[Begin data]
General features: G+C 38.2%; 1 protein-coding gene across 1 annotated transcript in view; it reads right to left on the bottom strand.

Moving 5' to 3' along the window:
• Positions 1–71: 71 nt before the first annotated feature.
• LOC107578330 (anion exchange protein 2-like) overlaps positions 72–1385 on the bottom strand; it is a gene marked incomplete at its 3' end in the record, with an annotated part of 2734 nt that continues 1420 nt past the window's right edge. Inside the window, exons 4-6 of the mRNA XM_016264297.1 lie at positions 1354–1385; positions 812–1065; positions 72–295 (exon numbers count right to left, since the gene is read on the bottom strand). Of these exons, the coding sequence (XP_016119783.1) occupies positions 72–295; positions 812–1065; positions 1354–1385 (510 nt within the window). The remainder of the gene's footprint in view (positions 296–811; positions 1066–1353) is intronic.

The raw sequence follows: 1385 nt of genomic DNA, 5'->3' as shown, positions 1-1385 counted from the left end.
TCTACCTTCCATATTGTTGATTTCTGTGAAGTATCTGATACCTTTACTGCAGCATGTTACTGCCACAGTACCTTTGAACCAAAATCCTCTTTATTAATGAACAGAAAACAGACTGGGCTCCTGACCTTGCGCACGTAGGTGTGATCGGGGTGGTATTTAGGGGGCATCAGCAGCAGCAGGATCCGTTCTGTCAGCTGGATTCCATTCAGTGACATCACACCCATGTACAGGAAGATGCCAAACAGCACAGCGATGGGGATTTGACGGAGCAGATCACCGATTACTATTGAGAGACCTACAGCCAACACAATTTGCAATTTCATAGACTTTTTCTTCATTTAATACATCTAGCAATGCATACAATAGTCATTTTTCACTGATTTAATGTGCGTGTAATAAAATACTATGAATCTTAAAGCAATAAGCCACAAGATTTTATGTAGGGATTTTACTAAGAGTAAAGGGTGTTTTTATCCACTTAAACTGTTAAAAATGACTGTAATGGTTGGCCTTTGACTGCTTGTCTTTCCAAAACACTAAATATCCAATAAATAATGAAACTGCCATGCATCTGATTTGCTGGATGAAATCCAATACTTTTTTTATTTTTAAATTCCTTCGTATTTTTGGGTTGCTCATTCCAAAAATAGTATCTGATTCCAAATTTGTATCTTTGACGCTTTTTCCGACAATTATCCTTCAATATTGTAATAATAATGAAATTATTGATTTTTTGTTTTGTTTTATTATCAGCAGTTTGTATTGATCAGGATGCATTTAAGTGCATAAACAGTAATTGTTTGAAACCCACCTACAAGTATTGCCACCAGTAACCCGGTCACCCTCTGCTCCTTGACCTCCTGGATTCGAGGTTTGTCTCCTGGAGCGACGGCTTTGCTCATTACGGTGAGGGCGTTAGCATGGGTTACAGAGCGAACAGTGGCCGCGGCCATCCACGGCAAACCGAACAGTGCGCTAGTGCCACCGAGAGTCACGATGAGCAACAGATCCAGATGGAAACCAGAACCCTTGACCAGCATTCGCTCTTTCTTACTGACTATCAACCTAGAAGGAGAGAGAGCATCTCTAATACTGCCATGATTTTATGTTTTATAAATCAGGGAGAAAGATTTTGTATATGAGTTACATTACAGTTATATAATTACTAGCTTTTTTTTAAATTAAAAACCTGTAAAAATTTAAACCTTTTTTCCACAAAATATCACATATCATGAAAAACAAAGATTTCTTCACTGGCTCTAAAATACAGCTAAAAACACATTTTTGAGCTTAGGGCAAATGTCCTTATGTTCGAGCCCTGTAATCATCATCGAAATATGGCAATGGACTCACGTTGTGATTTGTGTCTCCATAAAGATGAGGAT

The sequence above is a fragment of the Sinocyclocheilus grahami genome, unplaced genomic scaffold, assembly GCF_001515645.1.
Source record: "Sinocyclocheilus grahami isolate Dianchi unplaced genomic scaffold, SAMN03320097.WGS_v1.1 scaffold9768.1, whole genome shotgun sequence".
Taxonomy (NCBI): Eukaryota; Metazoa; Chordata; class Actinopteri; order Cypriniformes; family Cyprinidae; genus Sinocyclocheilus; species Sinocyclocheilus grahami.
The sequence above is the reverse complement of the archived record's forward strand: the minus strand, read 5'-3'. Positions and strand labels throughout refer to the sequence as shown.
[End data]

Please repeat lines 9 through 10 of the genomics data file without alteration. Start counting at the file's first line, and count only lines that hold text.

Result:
Taxonomy (NCBI): Eukaryota; Metazoa; Chordata; class Actinopteri; order Cypriniformes; family Cyprinidae; genus Sinocyclocheilus; species Sinocyclocheilus grahami.
The sequence above is the reverse complement of the archived record's forward strand: the minus strand, read 5'-3'. Positions and strand labels throughout refer to the sequence as shown.